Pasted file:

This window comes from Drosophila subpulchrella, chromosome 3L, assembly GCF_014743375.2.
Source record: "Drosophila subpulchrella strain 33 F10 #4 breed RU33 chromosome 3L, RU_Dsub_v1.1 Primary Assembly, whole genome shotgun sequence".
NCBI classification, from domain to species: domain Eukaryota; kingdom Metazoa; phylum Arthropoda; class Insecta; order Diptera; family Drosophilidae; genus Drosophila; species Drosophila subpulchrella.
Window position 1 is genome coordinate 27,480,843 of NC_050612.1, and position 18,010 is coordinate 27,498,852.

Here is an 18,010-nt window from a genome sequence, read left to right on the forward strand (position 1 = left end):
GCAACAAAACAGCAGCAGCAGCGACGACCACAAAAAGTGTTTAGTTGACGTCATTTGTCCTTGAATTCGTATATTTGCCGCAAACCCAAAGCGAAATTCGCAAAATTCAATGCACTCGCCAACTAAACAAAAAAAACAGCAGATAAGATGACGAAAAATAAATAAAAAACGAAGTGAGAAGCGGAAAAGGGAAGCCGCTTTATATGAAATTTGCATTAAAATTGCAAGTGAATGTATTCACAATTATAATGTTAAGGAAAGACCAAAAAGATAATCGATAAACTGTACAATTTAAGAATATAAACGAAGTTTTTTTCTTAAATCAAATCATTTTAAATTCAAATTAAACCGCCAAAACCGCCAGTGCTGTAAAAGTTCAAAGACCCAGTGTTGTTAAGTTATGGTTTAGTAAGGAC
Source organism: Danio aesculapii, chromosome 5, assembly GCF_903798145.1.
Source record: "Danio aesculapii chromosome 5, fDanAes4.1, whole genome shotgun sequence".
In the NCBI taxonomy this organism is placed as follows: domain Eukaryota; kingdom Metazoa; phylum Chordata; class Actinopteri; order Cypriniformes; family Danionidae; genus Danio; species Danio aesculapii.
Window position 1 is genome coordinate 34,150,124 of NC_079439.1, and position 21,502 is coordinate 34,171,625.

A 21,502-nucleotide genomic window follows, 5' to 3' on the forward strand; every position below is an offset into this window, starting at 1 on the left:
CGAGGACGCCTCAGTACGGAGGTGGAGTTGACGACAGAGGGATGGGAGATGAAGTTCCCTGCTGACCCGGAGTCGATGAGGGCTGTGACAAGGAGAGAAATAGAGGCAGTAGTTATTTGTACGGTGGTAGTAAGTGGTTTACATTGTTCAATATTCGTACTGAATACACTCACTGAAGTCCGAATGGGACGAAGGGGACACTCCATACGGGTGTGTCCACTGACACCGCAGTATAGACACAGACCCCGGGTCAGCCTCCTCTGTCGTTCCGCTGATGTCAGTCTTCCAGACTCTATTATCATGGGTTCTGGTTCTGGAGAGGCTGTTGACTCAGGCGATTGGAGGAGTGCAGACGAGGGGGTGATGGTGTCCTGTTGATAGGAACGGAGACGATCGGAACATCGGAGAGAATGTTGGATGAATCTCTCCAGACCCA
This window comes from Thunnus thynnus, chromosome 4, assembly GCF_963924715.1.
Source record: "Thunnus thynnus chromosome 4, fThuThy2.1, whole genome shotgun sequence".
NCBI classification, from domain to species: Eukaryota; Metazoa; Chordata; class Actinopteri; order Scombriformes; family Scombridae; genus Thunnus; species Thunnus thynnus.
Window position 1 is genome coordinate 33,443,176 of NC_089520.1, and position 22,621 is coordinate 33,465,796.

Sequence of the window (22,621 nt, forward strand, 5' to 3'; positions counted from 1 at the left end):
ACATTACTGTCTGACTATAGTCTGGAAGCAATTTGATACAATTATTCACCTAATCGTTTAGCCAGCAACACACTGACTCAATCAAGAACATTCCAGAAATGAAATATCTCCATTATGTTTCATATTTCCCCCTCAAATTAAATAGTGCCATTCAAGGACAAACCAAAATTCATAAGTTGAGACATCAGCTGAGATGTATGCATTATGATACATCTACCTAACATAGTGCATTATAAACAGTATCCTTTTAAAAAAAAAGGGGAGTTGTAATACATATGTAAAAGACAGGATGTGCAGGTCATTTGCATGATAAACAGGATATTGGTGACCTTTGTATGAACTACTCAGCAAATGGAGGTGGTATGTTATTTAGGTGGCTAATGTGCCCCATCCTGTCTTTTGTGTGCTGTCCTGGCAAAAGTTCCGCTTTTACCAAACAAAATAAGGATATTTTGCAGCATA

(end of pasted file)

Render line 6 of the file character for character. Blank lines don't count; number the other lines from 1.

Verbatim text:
GCAACAAAACAGCAGCAGCAGCGACGACCACAAAAAGTGTTTAGTTGACGTCATTTGTCCTTGAATTCGTATATTTGCCGCAAACCCAAAGCGAAATTCGCAAAATTCAATGCACTCGCCAACTAAACAAAAAAAACAGCAGATAAGATGACGAAAAATAAATAAAAAACGAAGTGAGAAGCGGAAAAGGGAAGCCGCTTTATATGAAATTTGCATTAAAATTGCAAGTGAATGTATTCACAATTATAATGTTAAGGAAAGACCAAAAAGATAATCGATAAACTGTACAATTTAAGAATATAAACGAAGTTTTTTTCTTAAATCAAATCATTTTAAATTCAAATTAAACCGCCAAAACCGCCAGTGCTGTAAAAGTTCAAAGACCCAGTGTTGTTAAGTTATGGTTTAGTAAGGAC